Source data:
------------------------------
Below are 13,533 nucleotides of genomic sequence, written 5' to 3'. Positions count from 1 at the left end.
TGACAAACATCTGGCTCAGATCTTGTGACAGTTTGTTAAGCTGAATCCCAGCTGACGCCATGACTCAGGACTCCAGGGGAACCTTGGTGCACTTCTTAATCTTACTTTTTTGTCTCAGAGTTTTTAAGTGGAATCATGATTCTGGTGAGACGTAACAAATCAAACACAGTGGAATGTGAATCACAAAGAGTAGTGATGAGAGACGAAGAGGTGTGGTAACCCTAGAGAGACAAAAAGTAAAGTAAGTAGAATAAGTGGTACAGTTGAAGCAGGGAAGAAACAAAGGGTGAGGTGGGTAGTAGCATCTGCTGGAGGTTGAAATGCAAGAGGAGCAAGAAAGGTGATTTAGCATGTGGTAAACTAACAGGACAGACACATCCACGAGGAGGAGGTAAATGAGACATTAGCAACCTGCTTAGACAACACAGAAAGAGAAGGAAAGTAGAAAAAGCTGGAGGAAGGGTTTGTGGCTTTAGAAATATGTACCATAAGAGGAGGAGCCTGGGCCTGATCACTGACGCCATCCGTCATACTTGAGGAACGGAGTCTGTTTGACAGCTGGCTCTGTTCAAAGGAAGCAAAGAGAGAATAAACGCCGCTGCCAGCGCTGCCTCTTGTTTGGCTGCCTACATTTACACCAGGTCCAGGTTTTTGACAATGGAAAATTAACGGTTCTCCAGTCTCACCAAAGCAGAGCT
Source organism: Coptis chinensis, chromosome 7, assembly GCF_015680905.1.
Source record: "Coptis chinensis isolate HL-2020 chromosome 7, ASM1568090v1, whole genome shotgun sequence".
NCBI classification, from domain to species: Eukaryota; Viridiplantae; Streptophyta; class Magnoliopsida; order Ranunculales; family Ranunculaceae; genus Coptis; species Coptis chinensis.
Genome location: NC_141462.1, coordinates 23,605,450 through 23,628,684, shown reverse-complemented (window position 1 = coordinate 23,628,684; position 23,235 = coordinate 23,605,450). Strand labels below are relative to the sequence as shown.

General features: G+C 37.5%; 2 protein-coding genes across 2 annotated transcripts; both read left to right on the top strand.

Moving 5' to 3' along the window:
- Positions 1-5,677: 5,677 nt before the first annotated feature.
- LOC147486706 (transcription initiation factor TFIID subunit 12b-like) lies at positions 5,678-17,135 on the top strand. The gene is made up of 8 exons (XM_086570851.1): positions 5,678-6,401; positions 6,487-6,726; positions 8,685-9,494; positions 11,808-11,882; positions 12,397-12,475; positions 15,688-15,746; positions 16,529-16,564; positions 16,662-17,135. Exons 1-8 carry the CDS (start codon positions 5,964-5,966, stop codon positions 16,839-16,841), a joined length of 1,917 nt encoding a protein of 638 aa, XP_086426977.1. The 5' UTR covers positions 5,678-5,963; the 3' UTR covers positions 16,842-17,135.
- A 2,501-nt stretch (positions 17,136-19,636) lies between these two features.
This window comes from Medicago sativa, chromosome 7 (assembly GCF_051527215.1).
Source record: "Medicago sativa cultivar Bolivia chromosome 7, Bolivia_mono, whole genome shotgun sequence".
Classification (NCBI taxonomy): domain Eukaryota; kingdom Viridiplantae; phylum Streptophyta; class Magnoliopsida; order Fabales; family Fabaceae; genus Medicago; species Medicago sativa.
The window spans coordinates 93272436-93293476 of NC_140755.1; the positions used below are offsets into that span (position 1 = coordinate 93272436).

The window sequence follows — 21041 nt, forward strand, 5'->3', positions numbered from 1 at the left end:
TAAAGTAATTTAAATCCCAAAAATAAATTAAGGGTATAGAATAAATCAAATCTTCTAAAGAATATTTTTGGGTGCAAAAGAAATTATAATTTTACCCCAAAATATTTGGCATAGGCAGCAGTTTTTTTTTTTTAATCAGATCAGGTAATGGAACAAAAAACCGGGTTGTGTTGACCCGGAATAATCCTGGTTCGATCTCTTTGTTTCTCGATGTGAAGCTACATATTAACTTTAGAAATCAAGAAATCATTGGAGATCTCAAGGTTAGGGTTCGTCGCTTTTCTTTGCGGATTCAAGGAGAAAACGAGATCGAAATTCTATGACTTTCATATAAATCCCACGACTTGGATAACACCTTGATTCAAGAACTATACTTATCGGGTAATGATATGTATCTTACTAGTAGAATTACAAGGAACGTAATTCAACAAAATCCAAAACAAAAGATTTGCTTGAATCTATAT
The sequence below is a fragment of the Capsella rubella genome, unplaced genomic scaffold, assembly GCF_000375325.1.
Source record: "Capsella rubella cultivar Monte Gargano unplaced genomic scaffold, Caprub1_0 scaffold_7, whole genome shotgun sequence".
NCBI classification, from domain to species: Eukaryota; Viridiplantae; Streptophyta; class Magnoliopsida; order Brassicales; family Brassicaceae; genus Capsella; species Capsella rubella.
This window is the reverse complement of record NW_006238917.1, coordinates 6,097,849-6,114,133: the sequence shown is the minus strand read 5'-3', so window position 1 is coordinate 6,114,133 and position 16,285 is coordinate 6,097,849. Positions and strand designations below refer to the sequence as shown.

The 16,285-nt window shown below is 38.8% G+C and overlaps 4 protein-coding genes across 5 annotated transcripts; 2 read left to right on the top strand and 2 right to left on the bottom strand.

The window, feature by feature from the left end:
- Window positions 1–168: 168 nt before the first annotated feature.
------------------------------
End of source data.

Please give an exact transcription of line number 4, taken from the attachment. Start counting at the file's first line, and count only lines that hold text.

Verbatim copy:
Source record: "Coptis chinensis isolate HL-2020 chromosome 7, ASM1568090v1, whole genome shotgun sequence".